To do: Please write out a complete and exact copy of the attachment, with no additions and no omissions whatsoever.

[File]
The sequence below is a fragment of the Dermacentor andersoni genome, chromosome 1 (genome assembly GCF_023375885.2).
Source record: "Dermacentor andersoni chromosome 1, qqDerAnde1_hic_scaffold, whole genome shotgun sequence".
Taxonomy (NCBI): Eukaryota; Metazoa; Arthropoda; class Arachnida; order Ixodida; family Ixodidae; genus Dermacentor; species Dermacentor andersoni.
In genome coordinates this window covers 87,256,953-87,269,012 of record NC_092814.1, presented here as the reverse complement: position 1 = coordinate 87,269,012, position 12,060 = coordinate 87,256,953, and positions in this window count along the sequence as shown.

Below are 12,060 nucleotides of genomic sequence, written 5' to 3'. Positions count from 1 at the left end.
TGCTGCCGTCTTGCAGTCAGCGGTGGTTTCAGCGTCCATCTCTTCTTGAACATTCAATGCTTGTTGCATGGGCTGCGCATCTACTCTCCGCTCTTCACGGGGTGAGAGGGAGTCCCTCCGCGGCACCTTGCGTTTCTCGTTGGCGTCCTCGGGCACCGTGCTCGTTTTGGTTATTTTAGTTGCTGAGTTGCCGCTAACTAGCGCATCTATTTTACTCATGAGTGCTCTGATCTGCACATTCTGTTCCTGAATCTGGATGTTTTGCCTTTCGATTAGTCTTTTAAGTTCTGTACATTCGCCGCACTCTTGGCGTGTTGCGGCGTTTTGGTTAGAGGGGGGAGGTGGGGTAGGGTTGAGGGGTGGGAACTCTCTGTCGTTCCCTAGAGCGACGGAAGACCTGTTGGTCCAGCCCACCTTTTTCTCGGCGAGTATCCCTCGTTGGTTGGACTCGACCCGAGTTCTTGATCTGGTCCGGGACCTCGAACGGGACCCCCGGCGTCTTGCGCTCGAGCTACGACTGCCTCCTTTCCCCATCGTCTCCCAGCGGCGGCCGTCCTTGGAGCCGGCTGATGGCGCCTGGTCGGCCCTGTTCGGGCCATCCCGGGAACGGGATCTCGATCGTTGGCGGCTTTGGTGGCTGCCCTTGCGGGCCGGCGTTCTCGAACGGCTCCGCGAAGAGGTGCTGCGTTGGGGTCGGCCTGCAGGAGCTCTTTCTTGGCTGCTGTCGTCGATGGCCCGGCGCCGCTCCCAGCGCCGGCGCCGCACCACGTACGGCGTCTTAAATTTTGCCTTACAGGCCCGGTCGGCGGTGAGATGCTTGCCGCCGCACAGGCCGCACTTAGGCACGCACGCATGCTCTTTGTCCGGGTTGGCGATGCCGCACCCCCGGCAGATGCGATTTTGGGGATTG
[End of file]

The sequence below is a fragment of the Dermacentor andersoni genome, chromosome 1 (genome assembly GCF_023375885.2).
Source record: "Dermacentor andersoni chromosome 1, qqDerAnde1_hic_scaffold, whole genome shotgun sequence".
Taxonomy (NCBI): Eukaryota; Metazoa; Arthropoda; class Arachnida; order Ixodida; family Ixodidae; genus Dermacentor; species Dermacentor andersoni.
In genome coordinates this window covers 87,256,953-87,269,012 of record NC_092814.1, presented here as the reverse complement: position 1 = coordinate 87,269,012, position 12,060 = coordinate 87,256,953, and positions in this window count along the sequence as shown.

Below are 12,060 nucleotides of genomic sequence, written 5' to 3'. Positions count from 1 at the left end.
TGCTGCCGTCTTGCAGTCAGCGGTGGTTTCAGCGTCCATCTCTTCTTGAACATTCAATGCTTGTTGCATGGGCTGCGCATCTACTCTCCGCTCTTCACGGGGTGAGAGGGAGTCCCTCCGCGGCACCTTGCGTTTCTCGTTGGCGTCCTCGGGCACCGTGCTCGTTTTGGTTATTTTAGTTGCTGAGTTGCCGCTAACTAGCGCATCTATTTTACTCATGAGTGCTCTGATCTGCACATTCTGTTCCTGAATCTGGATGTTTTGCCTTTCGATTAGTCTTTTAAGTTCTGTACATTCGCCGCACTCTTGGCGTGTTGCGGCGTTTTGGTTAGAGGGGGGAGGTGGGGTAGGGTTGAGGGGTGGGAACTCTCTGTCGTTCCCTAGAGCGACGGAAGACCTGTTGGTCCAGCCCACCTTTTTCTCGGCGAGTATCCCTCGTTGGTTGGACTCGACCCGAGTTCTTGATCTGGTCCGGGACCTCGAACGGGACCCCCGGCGTCTTGCGCTCGAGCTACGACTGCCTCCTTTCCCCATCGTCTCCCAGCGGCGGCCGTCCTTGGAGCCGGCTGATGGCGCCTGGTCGGCCCTGTTCGGGCCATCCCGGGAACGGGATCTCGATCGTTGGCGGCTTTGGTGGCTGCCCTTGCGGGCCGGCGTTCTCGAACGGCTCCGCGAAGAGGTGCTGCGTTGGGGTCGGCCTGCAGGAGCTCTTTCTTGGCTGCTGTCGTCGATGGCCCGGCGCCGCTCCCAGCGCCGGCGCCGCACCACGTACGGCGTCTTAAATTTTGCCTTACAGGCCCGGTCGGCGGTGAGATGCTTGCCGCCGCACAGGCCGCACTTAGGCACGCACGCATGCTCTTTGTCCGGGTTGGCGATGCCGCACCCCCGGCAGATGCGATTTTGGGGATTG